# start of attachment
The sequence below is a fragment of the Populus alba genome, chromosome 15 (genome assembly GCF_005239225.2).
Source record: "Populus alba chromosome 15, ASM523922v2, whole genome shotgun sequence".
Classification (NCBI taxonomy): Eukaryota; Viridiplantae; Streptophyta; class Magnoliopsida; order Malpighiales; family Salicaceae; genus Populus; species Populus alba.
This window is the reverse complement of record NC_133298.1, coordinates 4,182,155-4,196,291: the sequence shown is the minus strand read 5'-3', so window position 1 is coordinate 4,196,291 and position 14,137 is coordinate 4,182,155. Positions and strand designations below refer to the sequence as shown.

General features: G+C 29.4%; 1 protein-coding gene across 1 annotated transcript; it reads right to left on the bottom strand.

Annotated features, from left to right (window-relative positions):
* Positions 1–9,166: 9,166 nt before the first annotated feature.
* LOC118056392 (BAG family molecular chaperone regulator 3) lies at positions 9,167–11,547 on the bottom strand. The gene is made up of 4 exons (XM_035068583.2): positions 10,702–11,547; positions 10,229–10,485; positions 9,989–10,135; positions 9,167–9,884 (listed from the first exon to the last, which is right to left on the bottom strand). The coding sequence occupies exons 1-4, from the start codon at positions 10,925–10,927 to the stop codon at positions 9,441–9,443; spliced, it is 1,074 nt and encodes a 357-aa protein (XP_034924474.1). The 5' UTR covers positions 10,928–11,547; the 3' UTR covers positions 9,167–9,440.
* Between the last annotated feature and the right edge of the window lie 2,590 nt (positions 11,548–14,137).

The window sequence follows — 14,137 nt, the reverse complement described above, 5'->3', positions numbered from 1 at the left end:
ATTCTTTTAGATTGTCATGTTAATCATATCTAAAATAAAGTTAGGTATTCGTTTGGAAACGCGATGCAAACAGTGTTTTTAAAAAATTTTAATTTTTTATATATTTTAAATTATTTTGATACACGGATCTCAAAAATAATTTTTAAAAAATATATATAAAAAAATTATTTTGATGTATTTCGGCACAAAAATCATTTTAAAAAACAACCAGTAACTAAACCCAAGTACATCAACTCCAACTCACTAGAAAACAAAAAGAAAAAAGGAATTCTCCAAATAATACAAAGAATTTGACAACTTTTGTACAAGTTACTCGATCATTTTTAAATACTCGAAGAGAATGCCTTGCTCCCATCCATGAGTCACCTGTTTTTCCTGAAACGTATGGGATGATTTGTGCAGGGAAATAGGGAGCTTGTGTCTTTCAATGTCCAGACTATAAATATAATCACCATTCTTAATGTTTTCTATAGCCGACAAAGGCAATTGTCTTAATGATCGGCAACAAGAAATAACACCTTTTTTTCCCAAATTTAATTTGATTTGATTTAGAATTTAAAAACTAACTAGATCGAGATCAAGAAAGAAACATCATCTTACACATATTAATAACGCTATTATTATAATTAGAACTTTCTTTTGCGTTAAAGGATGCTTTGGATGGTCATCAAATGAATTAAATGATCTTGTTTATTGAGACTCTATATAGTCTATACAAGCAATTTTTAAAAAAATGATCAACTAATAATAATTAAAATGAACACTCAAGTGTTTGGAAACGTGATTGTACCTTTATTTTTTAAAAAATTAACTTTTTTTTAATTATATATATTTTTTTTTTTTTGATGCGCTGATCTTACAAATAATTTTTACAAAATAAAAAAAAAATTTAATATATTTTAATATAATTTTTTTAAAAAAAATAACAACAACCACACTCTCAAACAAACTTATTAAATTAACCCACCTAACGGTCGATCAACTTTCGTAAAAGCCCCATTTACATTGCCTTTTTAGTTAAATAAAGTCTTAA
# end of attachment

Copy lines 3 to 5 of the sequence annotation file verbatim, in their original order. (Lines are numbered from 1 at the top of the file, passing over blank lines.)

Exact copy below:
Classification (NCBI taxonomy): Eukaryota; Viridiplantae; Streptophyta; class Magnoliopsida; order Malpighiales; family Salicaceae; genus Populus; species Populus alba.
This window is the reverse complement of record NC_133298.1, coordinates 4,182,155-4,196,291: the sequence shown is the minus strand read 5'-3', so window position 1 is coordinate 4,196,291 and position 14,137 is coordinate 4,182,155. Positions and strand designations below refer to the sequence as shown.

General features: G+C 29.4%; 1 protein-coding gene across 1 annotated transcript; it reads right to left on the bottom strand.